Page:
Prevalence of Antibodies to Enteroviruses and Varicella‐Zoster Virus Among Residents and Overseas Volunteers at Agricultural Settlements in Israel

M. Margalith, B. Fattal, H. I. Shuval, A. Morag

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6 Scopus citations


Within the framework of a comprehensive study of the correlation between enteric diseases and wastewater utilization in agricultural settlements (kibbutzim) the prevalence of several viral antibodies was examined among kibbutz residents and overseas volunteers. The latter were assumed to be a group highly susceptible to local pathogens. For the purpose of this study the presence of antibodies against eight enteroviruses [Coxsackieviruses (COX) types A9, B1, B3, and B4, echoviruses (ECHO) types 4, 7, and 9, and hepatitis A virus (HAV)] and a nonenterovirus, varicella‐zoster virus (VZV), was tested in their sera. The prevalence of these viral antibodies among 342 volunteers (aged 18 to 34 years) upon their arrival at the kibbutzim was compared with that of 176 kibbutz residents of the same age. Seroconversion (ie, acquisition of viral antibodies) was tested in 115 of the volunteers two months after their arrival at the kibbutz. The prevalence of antibodies against each of the eight enteroviruses studied was found to be significantly higher among the kibbutz residents, but the prevalence of antibodies to VZV was similarly high in both groups (52% for volunteers and 59% for kibbutz residents). The mean antibody prevalence for the seven COX and ECHO viruses was 2.1 antibodies/person in the volunteer group v 4.7 antibodies/person among the kibbutz residents. Fifty‐eight percent (58 %) of the residents had antibodies to HAV as compared with 14% of the volunteers. No correlation was found between seropositivity (ie, previous exposure) to various enteroviruses and the immune status to HAV or VZV in both kibbutz residents and volunteers. About 80% of the volunteer population had antibodies to ≤ 2 viruses/person v ≤4 viruses/person among the entire (almost 100%) population of kibbutz residents of the same age group. Volunteers tested after a two‐month stay showed a mean seroconversion rate of 9.4% per virus (ie, 4.7% per one month, as compared with 1.1 % of the calculated mean for kibbutz residents). Thus, it appears that the highly susceptible volunteer group from abroad became infected during their stay at kibbutzim at a rate of 4.3 times faster than the local residents.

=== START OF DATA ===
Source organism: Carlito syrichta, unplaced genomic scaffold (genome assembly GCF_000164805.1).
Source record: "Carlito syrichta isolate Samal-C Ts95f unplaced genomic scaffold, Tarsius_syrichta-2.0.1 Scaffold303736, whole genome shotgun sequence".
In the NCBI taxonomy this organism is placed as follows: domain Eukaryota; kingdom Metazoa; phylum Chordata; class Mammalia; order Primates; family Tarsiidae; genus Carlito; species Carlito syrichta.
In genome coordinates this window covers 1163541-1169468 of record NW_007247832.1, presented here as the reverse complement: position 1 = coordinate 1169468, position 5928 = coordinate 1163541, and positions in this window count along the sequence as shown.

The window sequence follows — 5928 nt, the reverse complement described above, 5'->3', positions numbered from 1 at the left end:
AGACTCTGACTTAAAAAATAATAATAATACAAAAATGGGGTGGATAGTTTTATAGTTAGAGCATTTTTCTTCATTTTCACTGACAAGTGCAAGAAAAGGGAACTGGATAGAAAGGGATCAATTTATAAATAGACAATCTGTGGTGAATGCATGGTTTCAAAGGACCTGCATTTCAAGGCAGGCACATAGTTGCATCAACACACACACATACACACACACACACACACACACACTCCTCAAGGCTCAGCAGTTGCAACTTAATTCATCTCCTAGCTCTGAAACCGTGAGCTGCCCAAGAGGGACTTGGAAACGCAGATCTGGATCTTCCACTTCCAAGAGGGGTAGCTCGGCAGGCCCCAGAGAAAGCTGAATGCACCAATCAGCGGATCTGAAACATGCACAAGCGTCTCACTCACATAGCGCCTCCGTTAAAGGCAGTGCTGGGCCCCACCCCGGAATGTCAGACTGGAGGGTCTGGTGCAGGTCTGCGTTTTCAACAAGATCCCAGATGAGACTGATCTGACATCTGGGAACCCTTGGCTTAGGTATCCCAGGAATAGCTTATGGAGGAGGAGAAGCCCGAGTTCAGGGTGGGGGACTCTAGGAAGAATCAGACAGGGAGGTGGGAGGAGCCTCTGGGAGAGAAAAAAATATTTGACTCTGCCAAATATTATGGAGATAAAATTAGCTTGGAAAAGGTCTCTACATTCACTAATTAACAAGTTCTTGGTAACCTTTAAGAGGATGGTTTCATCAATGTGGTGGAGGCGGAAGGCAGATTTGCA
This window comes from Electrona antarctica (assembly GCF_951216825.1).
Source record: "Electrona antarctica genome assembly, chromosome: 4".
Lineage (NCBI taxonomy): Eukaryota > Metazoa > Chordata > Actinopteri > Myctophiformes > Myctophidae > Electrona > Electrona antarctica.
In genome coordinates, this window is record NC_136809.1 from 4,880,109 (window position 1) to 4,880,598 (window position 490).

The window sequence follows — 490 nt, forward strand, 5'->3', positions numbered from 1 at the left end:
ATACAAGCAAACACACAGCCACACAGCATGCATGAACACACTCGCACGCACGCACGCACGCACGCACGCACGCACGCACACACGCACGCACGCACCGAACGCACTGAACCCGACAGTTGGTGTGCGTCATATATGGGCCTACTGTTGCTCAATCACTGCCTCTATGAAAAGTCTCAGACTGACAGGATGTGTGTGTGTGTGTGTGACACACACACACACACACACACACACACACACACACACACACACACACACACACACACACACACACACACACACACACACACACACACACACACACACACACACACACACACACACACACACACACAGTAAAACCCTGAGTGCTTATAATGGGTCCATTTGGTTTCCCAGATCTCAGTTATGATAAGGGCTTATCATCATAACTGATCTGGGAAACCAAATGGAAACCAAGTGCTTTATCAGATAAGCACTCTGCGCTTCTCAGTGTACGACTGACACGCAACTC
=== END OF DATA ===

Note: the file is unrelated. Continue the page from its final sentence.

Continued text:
Original languageEnglish
Pages (from-to)189-197
Number of pages9
JournalJournal of Medical Virology
Issue number2
StatePublished - 1 Jan 1986


  • enteroviruses
  • seroconversion
  • varicella‐zoster

ASJC Scopus subject areas

  • Virology
  • Infectious Diseases


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